How brain and gut health are intertwined isn’t as simple as the proverbial chicken or egg question—which disorder, mood or gut, happened first and set the other into motion is still unclear. “It can go both ways,” says Dr. Goehler. “You can start out with general anxiety that causes inflammation in your gut that can then drive more anxiety. Or you can start with a ‘bottom-up stress’ like leaky gut that can cause dysbiosis [gut bacterial imbalance] and lead to unexplained anxiety.” Because of this, therapeutic options must involve care for both the gut and the mind.
Healing the Gut
Ensuring gut bacteria are healthy is a wise place to start. Gut bacteria not only have the ability to regulate gut permeability8 but also can activate the vagus nerve9—which could possibly be key in treatment. The vagus nerve serves as a channel between the brain and gut and studies show activating this pathway can reduce both inflammation and depression.10 Eating probiotic-rich foods like yogurt, miso, tempeh, sauerkraut, kimchi, and kefir can help boost levels of good bacteria, decrease inflammation and get the gut lining back on track.
Another type of available treatment is glutamine, or L-glutamine. Glutamine is a type of amino acid with antioxidant properties that serves as the preferred fuel source for cells lining the intestinal wall. In supplement form, it has been shown to increase gut barrier integrity and function11 and because of this, may start to heal the gut lining.
Processed fried foods high in sugar and fat may play a role in producing elevated immune responses and inflammation in the gut.11 Switching them out for nutrient-rich anti-inflammatory foods such as coldwater fish rich in omega 3’s may help to keep systemic inflammation at bay. Research has shed light on particular phytonutrients such as quercetin—an antioxidant seen to boost gut integrity.8 Quercetin can be found in numerous fruits and vegetables like apples, berries and leafy greens. Spices like curcumin have been found to reduce gut inflammation.11 Trace minerals such as zinc may help maintain gut integrity8 and can be found in foods like seafood, seeds, and poultry.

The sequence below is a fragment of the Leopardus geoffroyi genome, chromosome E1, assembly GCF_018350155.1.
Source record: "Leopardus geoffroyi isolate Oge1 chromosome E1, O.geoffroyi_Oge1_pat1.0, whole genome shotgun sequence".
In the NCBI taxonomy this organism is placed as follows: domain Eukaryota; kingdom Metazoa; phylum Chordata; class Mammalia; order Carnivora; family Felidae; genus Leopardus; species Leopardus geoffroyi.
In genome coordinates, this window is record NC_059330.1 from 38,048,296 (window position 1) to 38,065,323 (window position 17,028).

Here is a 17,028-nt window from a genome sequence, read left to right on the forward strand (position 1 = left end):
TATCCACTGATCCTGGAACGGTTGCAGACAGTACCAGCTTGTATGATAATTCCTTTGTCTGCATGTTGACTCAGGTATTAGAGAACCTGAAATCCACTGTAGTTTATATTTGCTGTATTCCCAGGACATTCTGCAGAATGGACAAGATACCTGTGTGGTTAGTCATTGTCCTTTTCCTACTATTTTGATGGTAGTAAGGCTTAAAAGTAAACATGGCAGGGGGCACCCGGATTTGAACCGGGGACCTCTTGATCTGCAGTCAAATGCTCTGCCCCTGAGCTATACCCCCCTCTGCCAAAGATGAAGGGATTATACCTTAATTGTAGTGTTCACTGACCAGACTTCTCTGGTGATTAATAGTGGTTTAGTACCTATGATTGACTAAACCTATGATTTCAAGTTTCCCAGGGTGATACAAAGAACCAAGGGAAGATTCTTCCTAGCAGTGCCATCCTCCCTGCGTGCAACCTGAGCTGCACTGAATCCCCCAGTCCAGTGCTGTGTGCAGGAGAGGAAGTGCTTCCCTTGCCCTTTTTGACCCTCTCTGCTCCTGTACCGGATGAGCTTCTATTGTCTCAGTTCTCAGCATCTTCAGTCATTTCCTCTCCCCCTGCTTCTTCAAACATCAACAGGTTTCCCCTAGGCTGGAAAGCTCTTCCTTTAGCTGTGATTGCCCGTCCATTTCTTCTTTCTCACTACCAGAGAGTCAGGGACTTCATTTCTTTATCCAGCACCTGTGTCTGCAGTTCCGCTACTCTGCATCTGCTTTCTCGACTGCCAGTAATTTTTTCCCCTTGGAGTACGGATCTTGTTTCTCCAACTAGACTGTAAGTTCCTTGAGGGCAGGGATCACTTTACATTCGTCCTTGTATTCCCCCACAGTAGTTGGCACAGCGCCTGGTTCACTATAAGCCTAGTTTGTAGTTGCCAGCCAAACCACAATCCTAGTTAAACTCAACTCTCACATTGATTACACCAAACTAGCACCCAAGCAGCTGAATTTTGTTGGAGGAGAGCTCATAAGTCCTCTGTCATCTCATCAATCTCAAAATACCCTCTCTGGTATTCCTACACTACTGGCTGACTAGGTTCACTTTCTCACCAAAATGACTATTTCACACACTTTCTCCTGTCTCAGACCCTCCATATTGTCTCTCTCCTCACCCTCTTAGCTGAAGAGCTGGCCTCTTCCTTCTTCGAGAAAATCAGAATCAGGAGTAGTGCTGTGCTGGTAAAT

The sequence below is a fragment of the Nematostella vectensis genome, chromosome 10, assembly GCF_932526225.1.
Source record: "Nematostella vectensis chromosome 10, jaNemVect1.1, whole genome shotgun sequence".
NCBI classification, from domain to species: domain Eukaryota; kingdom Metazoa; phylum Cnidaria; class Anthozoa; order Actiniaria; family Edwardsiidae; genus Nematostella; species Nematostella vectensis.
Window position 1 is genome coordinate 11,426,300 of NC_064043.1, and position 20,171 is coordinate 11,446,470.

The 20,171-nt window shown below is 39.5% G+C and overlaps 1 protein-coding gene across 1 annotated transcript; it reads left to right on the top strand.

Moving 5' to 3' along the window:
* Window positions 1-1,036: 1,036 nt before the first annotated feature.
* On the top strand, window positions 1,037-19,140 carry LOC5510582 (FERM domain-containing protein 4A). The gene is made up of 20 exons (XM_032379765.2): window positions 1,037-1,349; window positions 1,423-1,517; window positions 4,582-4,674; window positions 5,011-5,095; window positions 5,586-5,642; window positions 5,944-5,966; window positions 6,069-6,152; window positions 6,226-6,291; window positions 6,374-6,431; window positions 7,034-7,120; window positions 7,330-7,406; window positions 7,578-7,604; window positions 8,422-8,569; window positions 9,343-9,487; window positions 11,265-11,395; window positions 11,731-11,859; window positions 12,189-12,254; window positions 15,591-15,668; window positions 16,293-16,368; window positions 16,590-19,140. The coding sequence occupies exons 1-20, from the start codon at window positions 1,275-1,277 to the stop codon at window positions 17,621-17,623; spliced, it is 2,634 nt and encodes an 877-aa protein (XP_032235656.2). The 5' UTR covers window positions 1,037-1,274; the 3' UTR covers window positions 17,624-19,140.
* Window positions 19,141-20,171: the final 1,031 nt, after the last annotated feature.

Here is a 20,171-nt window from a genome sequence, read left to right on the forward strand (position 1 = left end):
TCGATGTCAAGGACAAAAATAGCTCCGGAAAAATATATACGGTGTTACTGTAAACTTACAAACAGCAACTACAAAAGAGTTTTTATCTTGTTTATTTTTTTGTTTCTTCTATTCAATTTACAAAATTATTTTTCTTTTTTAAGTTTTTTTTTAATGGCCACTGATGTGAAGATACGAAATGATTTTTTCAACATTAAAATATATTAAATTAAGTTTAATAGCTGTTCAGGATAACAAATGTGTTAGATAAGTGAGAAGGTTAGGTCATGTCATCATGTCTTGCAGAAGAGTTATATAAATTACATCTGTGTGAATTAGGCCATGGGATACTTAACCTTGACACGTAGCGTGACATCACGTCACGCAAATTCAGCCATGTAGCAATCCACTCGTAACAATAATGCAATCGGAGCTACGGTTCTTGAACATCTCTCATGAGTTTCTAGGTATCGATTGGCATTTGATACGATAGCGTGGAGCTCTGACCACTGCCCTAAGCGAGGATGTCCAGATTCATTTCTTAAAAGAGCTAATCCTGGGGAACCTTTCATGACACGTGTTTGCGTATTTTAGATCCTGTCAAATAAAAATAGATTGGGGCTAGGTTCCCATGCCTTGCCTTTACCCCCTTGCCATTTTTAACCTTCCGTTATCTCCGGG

Healing the Mind
Referring to stress in the mind as “top-down stress,” Dr. Goehler says eating a good diet is helpful but it can’t be the only form of treatment. “It’s important to treat the mind, too. Life is always going to have stress. If you don’t face it, it’s not going to go away and can lead to other chronic diseases.”
As mentioned, activating the vagus nerve can help. “Activating the vagus nerve rebalances things,” says Dr. Goehler—simply by doing something we do every day. What is she talking about? Breathing.
Particularly breathing deeply and slowly. According to Evidence-Based Complementary and Alternative Medicine, slowing breathing to about 5-6 breaths per minute triggers stretch receptors in the lungs that feed to the vagus nerve. This has been found to improve oxygen saturation, lower blood pressure, and reduce anxiety.12
Other techniques that encourage mind-body awareness are yoga and meditation. Often referred to as Mindfulness-Based Stress Reduction (MBSR) techniques, both yoga and meditation may incorporate deep breathing while also teaching individuals to observe situations and thoughts in a calm and accepting manner. MBSR techniques have been shown to reduce stress, depression, and anxiety.13
Listen to Your Gut
“Really, it’s all about balance,” Dr. Goehler advises. “The body needs to be in a state where every tissue can do its job. The problem with chronic stress is sometimes it’s hard to just turn it off unless we start to focus on the things we can do consciously to release tension.” To regain whole mind-body balance, work with your physician and a registered dietitian to create an individualized treatment plan that works with your body’s natural healing process.
ABOUT THE AUTHOR Alicia Armeli has a Master of Science in Nutrition and Whole Foods Dietetics (MSN/DPD) and is a registered dietitian nutritionist, a certified dietitian, and a holistic life coach. In addition to writing, she enjoys singing, traveling abroad and volunteering with her local animal shelter.